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Scandal, social policy and social welfare

Scandal, social policy and social welfare: (Revised Second Edition)

Ian Butler
Mark Drakeford
Consultant Editor: Jo Campling
Copyright Date: 2005
https://www.jstor.org/stable/j.ctt9qgxh4
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  • Book Info
    Scandal, social policy and social welfare
    Book Description:

    Scandals do not just happen. They are made. They are constructed out of such everyday tragedies as the small carelessnesses and institutional brutality of the long stay hospital, the abuse of children or the violent deaths of innocent bystanders. This book, by examining the landmark scandals of the post-war period, including more recent ones, such as the Victoria Climbie Inquiry, reveals how scandals are generated, to what purposes they are used and whose interests they are made to serve. In particular, it examines the role of the public inquiry, an increasingly familiar policy device, in the process whereby the 'story' of a particular scandal is told and its meaning fixed. Using transcripts, press coverage, materials from the Public Record Office and other contemporary sources each of the scandals described in the book is located in its own historical and policy context in order to explore the complex cause and effect relationship between public policy and scandal.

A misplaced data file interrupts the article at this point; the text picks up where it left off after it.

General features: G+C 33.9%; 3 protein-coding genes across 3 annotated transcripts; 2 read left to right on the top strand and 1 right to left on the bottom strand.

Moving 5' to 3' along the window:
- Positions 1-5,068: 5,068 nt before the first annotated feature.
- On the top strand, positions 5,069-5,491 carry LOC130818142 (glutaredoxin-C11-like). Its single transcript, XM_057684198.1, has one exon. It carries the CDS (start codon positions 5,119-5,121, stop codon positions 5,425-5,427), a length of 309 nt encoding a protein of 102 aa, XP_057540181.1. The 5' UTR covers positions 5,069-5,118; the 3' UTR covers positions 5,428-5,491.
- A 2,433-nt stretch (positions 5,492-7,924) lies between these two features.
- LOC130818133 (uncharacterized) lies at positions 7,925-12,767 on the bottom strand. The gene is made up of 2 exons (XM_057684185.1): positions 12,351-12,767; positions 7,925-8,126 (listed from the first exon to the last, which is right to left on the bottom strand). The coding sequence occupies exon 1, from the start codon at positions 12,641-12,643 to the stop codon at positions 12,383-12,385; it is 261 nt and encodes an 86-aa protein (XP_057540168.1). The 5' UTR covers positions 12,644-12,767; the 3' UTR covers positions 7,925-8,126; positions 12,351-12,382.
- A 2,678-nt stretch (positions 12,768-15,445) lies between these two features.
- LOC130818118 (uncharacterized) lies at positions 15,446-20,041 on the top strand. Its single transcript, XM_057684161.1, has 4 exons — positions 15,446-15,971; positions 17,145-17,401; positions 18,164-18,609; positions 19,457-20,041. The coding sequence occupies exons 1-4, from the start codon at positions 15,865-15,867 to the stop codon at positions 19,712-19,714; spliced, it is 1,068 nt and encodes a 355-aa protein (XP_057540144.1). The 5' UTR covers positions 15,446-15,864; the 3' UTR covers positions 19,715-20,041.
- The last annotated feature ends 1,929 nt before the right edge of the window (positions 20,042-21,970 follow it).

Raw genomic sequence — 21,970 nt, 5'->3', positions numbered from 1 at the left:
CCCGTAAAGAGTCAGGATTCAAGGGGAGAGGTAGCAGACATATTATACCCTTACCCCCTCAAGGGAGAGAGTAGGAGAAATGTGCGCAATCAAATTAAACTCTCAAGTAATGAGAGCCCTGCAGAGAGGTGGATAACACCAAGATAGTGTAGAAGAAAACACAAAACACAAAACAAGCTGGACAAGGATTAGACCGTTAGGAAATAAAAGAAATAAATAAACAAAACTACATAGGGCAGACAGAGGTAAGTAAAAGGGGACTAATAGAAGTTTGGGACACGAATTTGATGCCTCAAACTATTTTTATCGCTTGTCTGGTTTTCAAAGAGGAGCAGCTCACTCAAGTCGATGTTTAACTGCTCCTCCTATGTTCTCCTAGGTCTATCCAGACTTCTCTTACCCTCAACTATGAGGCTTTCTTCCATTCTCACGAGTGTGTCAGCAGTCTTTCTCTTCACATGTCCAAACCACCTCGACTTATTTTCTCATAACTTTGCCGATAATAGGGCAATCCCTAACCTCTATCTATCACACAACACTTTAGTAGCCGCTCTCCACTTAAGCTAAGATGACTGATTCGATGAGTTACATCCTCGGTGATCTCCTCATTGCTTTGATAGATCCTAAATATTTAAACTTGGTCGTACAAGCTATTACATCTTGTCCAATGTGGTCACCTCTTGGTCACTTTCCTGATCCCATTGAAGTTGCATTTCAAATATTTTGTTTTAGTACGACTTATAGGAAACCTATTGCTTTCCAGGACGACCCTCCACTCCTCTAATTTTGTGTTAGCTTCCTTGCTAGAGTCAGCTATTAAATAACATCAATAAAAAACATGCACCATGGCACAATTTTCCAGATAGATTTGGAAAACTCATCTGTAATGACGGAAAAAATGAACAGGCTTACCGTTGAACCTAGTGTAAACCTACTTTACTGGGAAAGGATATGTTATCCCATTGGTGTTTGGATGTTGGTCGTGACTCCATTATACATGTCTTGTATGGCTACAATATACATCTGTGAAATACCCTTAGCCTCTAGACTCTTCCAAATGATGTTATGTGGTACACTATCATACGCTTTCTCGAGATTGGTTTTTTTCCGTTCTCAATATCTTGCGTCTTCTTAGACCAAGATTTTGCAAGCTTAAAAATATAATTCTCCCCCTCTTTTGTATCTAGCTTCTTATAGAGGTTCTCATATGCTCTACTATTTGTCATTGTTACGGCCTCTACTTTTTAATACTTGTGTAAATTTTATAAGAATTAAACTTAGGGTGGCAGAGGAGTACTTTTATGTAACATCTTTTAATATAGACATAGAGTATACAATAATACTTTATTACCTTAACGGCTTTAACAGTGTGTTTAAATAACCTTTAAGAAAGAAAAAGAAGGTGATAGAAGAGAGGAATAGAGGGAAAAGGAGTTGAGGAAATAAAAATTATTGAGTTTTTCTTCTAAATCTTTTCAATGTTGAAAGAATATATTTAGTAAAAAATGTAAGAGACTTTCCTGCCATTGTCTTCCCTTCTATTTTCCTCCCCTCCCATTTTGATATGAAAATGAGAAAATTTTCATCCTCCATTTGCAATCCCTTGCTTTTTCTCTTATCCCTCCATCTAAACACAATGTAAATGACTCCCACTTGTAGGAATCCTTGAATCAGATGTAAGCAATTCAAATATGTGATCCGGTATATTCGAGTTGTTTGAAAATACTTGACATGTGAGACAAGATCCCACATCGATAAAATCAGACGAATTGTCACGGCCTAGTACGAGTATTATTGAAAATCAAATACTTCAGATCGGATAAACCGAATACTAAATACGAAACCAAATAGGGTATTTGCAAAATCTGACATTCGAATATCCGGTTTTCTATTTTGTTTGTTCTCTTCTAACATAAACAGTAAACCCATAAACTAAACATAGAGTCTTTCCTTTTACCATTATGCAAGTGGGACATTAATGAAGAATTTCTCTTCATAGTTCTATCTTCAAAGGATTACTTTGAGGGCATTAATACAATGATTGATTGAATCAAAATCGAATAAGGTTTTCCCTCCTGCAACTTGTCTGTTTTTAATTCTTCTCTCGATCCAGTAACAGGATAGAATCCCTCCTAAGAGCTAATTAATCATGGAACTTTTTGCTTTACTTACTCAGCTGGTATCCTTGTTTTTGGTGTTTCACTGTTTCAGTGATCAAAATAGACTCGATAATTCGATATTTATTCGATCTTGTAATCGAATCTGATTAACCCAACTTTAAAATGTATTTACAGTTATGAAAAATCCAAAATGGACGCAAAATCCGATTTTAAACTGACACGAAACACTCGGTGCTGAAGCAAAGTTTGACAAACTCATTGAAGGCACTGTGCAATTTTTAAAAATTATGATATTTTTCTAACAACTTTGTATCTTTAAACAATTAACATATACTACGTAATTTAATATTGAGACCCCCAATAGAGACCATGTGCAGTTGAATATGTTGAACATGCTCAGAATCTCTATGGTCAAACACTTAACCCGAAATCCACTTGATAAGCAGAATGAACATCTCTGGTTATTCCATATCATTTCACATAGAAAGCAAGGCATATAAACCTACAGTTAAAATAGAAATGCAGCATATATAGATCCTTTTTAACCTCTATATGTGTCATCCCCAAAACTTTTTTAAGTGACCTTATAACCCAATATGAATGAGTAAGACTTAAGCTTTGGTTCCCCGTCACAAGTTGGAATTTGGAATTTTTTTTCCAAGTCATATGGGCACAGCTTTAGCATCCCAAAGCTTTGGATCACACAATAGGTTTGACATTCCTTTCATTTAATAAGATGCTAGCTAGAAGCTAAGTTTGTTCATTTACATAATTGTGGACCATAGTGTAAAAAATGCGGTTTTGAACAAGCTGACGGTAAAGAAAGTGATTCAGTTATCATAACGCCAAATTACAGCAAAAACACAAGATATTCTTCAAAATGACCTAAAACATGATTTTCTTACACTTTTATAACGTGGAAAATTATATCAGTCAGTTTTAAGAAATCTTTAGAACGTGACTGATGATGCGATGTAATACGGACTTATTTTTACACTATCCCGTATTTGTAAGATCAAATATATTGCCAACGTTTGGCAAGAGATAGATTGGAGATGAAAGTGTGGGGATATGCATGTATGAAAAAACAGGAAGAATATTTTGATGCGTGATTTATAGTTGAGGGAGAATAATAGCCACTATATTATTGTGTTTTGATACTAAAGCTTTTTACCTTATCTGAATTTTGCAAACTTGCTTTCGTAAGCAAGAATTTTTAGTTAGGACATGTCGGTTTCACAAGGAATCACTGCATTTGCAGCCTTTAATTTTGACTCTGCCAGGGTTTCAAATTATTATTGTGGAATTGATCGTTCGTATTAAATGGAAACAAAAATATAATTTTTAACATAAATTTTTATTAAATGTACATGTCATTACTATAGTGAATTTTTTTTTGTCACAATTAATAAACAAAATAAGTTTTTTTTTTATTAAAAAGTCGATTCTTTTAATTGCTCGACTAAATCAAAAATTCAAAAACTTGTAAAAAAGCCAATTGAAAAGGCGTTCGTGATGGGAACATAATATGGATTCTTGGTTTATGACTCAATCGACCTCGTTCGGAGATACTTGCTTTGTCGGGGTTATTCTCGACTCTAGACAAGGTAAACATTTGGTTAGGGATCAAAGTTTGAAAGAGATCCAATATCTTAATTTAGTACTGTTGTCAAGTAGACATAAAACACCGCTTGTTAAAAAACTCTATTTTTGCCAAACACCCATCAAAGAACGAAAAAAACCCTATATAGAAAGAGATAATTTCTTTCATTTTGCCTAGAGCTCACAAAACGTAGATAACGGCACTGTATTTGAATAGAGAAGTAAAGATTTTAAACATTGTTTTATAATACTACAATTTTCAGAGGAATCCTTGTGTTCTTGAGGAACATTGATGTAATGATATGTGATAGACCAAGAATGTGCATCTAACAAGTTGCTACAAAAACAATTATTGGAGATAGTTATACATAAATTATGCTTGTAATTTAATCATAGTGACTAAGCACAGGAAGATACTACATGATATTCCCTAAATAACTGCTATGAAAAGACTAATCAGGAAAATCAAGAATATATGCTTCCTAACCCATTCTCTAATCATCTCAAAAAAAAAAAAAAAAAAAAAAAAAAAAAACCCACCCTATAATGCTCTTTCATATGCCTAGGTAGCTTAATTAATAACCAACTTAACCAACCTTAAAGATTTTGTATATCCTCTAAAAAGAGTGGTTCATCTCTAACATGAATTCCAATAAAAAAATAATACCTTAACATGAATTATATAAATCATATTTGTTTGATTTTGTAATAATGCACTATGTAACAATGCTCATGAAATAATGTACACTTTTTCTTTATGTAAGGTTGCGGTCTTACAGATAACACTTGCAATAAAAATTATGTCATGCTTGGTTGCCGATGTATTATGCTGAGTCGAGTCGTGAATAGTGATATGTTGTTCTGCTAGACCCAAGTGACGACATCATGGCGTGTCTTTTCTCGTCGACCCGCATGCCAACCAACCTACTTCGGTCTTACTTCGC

eISBN: 978-1-84742-132-6
    Subjects: Sociology

Table of Contents

  1. Front Matter
    (pp. i-iv)
  2. Table of Contents
    (pp. v-v)
  3. Preface
    (pp. vi-vi)
  4. Acknowledgements
    (pp. vii-vii)